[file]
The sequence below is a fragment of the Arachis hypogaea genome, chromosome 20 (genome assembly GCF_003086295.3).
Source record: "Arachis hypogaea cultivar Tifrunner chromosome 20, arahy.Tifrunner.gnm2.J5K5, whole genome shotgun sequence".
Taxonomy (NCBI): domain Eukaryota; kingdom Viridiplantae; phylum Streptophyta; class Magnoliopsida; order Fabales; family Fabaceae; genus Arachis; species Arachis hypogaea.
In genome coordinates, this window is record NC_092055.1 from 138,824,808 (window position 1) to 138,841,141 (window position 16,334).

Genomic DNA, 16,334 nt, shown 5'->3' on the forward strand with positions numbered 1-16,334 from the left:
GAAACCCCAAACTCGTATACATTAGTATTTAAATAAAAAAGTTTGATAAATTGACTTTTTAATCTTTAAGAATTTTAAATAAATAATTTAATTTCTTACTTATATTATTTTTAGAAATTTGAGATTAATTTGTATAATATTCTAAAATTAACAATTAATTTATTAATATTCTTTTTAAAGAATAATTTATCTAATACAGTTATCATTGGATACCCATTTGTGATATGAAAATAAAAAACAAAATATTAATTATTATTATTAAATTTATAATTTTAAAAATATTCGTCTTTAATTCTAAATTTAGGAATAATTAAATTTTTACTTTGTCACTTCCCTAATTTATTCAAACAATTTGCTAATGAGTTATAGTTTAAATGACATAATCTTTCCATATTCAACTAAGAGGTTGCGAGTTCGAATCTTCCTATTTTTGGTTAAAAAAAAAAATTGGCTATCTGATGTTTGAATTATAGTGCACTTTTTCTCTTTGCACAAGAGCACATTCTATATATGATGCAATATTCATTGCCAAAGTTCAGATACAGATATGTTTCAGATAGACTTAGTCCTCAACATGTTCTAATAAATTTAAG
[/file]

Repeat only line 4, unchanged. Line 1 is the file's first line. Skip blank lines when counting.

In genome coordinates, this window is record NC_092055.1 from 138,824,808 (window position 1) to 138,841,141 (window position 16,334).